Why the big interest and concern in GPS tracking?
Today, almost all of the smart devices we use for internet, communication and transportation have the capability to determine our location and to record those locations continuously. We use it for locating friends, navigating cities, tracking children, and finding restaurants. The number of things we can do with location privacy is steadily growing as more and more Location Based Services (LBS) mobile apps enter the market.
Our dependency on such services is growing as well. In the process of getting easier directions and tagging photos to locations, we’re relying more than ever on our devices to determine where we are and where we are going. People enjoy having a photo album that tracks their hiking progress, or a car that can tell you directions. These features are now expected in many products and those without can have difficulty being sold.
Yet wide-spread use of GPS and other location services hasn’t caught on with everyone. Many are concerned with the implications of user location tracking. People fear what others might do if they knew exactly every place they have gone over the past year. Stalking and surveillance without one’s knowledge has become a growing possibility as more devices and vehicles record our every movement.
Balancing the Benefits of LBS with Privacy Rights
The trade-off between the benefits and risks of location tracking devices is now a hot topic with smart phones and cars. While the public is still largely reliant on LBS, many are criticizing such services for consistent breaches of privacy and unauthorized use.
It’s easy to see why many people use and love LBS. The average person may use them for:
- Navigating places
Getting lost in the city is harder than ever now as long as you have a mobile device and an LBS app.
- Finding local events
With LBS, you can find events in your area that other friends are attending.
- Locating friends and family nearby
Whether it’s just checking if a friend is nearby, or tracking a lost child, LBS allows you to track other people easily.
- Finding restaurants, hotels, malls, etc.
With services like Yelp, you can not only find the location of the nearest restaurant, but you could also read reviews.
- Reducing traffic
If your car could determine where traffic was less jammed, you could choose the fastest route to your destination. Additionally, you could use apps like Trapster to determine the location of speed traps and cameras and thereby evade traffic fines.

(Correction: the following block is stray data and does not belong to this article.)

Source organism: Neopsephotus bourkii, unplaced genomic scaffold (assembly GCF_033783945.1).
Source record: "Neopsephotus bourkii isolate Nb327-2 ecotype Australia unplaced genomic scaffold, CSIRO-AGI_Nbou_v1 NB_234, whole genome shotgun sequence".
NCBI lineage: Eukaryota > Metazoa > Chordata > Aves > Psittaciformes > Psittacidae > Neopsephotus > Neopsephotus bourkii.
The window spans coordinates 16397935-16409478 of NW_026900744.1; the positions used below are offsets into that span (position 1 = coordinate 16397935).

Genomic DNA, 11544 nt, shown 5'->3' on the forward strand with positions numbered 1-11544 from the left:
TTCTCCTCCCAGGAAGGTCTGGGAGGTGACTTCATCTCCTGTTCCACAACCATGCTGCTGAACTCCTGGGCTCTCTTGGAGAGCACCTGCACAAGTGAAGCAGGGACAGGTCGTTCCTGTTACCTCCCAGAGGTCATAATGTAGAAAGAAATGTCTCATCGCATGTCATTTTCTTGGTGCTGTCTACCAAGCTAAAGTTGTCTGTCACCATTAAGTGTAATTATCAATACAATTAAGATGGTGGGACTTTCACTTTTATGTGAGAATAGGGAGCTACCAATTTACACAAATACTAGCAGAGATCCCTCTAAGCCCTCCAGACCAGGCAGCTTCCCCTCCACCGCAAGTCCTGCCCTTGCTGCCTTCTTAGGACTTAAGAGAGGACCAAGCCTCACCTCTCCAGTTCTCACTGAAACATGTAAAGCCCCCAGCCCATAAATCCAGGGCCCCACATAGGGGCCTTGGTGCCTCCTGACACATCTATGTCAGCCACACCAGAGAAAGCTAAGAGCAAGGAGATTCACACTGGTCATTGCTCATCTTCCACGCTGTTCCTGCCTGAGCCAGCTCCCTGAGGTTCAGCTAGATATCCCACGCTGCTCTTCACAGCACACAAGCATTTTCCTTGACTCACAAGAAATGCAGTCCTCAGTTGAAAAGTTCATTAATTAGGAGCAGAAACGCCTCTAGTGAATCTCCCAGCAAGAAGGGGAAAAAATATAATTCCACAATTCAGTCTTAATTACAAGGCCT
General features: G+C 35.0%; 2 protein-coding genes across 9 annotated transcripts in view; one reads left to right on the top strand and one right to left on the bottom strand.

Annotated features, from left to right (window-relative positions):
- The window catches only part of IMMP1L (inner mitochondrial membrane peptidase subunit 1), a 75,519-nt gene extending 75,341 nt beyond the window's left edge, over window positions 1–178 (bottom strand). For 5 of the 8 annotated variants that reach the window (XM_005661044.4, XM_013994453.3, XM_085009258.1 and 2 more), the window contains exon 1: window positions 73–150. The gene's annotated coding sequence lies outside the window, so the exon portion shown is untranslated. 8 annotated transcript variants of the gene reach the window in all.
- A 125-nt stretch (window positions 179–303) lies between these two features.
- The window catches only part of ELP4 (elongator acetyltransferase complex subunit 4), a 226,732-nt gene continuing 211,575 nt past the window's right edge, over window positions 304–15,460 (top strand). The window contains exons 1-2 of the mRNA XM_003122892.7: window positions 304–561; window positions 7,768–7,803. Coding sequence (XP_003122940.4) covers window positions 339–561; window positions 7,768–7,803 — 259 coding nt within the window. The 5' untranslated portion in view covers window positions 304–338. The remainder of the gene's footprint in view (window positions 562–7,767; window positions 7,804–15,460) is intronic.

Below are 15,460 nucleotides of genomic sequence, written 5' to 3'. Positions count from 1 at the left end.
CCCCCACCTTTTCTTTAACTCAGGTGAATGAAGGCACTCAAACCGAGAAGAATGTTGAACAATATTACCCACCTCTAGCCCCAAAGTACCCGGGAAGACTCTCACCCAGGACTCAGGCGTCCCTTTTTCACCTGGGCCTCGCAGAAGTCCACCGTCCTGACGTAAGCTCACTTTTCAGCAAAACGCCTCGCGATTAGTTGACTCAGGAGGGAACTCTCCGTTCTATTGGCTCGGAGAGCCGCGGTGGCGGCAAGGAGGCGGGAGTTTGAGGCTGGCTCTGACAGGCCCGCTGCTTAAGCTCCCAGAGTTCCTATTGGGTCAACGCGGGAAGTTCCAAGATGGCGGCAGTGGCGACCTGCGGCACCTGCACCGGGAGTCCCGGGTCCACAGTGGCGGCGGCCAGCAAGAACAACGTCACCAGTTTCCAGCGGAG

- Receiving discounts.
Several merchants offer discounts as awards for checking in at certain places.
The average person is not the only beneficiary of such services. The government also finds such services useful. What rights the police and individuals have in regard to their location data is still being determined in courts, but location tracking has been used by law enforcement for:
- Tracking criminals
One controversial case for law enforcement use of GPS is with tracking criminals. In one case, a cocaine dealer’s locations were tracked to find evidence to convict him of drug trafficking charges. Localization technology’s use without a warrant has been in question in the courts, but the technology – with or without a warrant – can allows police to make important arrests that they otherwise wouldn’t be able to make.
- Monitoring Networks
A less legal and more technical use of GPS can also be seen in monitoring large networks such as traffic. If traffic is tracked accurately enough, better roads and traffic jam notifications could be produced very quickly. GPS monitoring could also be used to quickly identify accidents as cars slow down or stop on major freeways. Such fast knowledge could improve medical response times or allow emergency crews to avoid congesting areas.
The current fear with GPS and location data tracking is not in new uses of location information but misuse of data that is utilized by our normal services. Many of the features that are discussed in the Benefits section can very easily be turned around and misused. Among the many concerns people have cited are:
- Lack of control of my personal information.
Many apps offer the user only limited permission settings, and some are not explicit at all about what information is private.
- Minimal awareness on who’s using my information
Many LBS allow you to distinguish between friends and strangers. Yet some apps are not explicit at all about what information is public or private to your friends.
- Non-existent adoption of industry privacy standards
The iPhone and Android phones were recently discovered to track all locations the phone had been for its lifetime inside secret files. This information was either unencrypted on the phones or the users were not informed of the data being present.
In each case the companies defended their choices and took measures to ensure the data was more safely processed, but the problem still sparked suspicion and talk of government/corporation tracking since it was discovered.
The recent controversy over the logged file of location data found in the iPhone and the Android highlights the significant privacy concerns over LBS apps. Interestingly, according to The Nielsen Company’s latest research (see charts on right), the younger generation is considerably less concerned about such issues. This may be indicative of a trend and the future role of LBS apps, but in the meantime we’ll see where the technology takes us.
For sources, see our References page.